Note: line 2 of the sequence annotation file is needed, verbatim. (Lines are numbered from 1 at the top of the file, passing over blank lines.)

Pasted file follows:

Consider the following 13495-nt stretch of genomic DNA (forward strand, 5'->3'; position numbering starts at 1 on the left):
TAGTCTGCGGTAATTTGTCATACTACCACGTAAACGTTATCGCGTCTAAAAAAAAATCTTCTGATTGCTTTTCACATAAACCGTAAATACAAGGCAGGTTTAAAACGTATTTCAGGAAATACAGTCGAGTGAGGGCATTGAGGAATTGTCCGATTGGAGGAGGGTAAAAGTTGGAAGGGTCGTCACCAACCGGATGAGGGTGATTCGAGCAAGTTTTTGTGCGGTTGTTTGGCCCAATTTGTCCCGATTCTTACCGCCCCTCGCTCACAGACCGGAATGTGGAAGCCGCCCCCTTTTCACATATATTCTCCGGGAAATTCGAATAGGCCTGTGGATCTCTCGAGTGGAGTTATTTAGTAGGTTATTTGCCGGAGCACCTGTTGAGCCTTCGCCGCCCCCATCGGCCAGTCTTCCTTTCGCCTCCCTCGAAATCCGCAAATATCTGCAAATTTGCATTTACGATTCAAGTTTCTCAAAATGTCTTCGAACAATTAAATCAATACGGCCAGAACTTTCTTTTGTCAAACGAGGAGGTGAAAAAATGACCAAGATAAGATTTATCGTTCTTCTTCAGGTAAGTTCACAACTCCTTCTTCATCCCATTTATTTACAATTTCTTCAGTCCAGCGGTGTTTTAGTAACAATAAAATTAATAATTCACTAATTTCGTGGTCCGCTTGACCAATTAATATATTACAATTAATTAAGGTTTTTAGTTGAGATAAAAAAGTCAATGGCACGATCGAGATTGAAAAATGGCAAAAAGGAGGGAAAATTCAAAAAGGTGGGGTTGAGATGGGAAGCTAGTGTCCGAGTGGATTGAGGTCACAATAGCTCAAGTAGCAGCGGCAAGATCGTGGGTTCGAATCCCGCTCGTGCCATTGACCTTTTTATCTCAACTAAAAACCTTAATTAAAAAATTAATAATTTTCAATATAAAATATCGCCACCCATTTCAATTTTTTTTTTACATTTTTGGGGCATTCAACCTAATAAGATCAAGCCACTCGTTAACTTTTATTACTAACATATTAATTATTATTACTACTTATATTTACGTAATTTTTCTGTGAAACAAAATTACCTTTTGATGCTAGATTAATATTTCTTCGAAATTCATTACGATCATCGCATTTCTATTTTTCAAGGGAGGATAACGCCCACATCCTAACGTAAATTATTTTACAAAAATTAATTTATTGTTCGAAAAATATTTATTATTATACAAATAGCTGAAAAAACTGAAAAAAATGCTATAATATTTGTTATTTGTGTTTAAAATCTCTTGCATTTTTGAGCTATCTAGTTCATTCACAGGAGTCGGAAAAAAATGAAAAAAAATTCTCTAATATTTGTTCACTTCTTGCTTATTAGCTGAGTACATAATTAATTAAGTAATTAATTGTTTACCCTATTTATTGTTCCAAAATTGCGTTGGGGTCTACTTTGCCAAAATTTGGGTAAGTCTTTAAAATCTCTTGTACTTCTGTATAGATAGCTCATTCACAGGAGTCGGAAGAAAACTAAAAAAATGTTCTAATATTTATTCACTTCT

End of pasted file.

TAGTCTGCGGTAATTTGTCATACTACCACGTAAACGTTATCGCGTCTAAAAAAAAATCTTCTGATTGCTTTTCACATAAACCGTAAATACAAGGCAGGTTTAAAACGTATTTCAGGAAATACAGTCGAGTGAGGGCATTGAGGAATTGTCCGATTGGAGGAGGGTAAAAGTTGGAAGGGTCGTCACCAACCGGATGAGGGTGATTCGAGCAAGTTTTTGTGCGGTTGTTTGGCCCAATTTGTCCCGATTCTTACCGCCCCTCGCTCACAGACCGGAATGTGGAAGCCGCCCCCTTTTCACATATATTCTCCGGGAAATTCGAATAGGCCTGTGGATCTCTCGAGTGGAGTTATTTAGTAGGTTATTTGCCGGAGCACCTGTTGAGCCTTCGCCGCCCCCATCGGCCAGTCTTCCTTTCGCCTCCCTCGAAATCCGCAAATATCTGCAAATTTGCATTTACGATTCAAGTTTCTCAAAATGTCTTCGAACAATTAAATCAATACGGCCAGAACTTTCTTTTGTCAAACGAGGAGGTGAAAAAATGACCAAGATAAGATTTATCGTTCTTCTTCAGGTAAGTTCACAACTCCTTCTTCATCCCATTTATTTACAATTTCTTCAGTCCAGCGGTGTTTTAGTAACAATAAAATTAATAATTCACTAATTTCGTGGTCCGCTTGACCAATTAATATATTACAATTAATTAAGGTTTTTAGTTGAGATAAAAAAGTCAATGGCACGATCGAGATTGAAAAATGGCAAAAAGGAGGGAAAATTCAAAAAGGTGGGGTTGAGATGGGAAGCTAGTGTCCGAGTGGATTGAGGTCACAATAGCTCAAGTAGCAGCGGCAAGATCGTGGGTTCGAATCCCGCTCGTGCCATTGACCTTTTTATCTCAACTAAAAACCTTAATTAAAAAATTAATAATTTTCAATATAAAATATCGCCACCCATTTCAATTTTTTTTTTACATTTTTGGGGCATTCAACCTAATAAGATCAAGCCACTCGTTAACTTTTATTACTAACATATTAATTATTATTACTACTTATATTTACGTAATTTTTCTGTGAAACAAAATTACCTTTTGATGCTAGATTAATATTTCTTCGAAATTCATTACGATCATCGCATTTCTATTTTTCAAGGGAGGATAACGCCCACATCCTAACGTAAATTATTTTACAAAAATTAATTTATTGTTCGAAAAATATTTATTATTATACAAATAGCTGAAAAAACTGAAAAAAATGCTATAATATTTGTTATTTGTGTTTAAAATCTCTTGCATTTTTGAGCTATCTAGTTCATTCACAGGAGTCGGAAAAAAATGAAAAAAAATTCTCTAATATTTGTTCACTTCTTGCTTATTAGCTGAGTACATAATTAATTAAGTAATTAATTGTTTACCCTATTTATTGTTCCAAAATTGCGTTGGGGTCTACTTTGCCAAAATTTGGGTAAGTCTTTAAAATCTCTTGTACTTCTGTATAGATAGCTCATTCACAGGAGTCGGAAGAAAACTAAAAAAATGTTCTAATATTTATTCACTTCT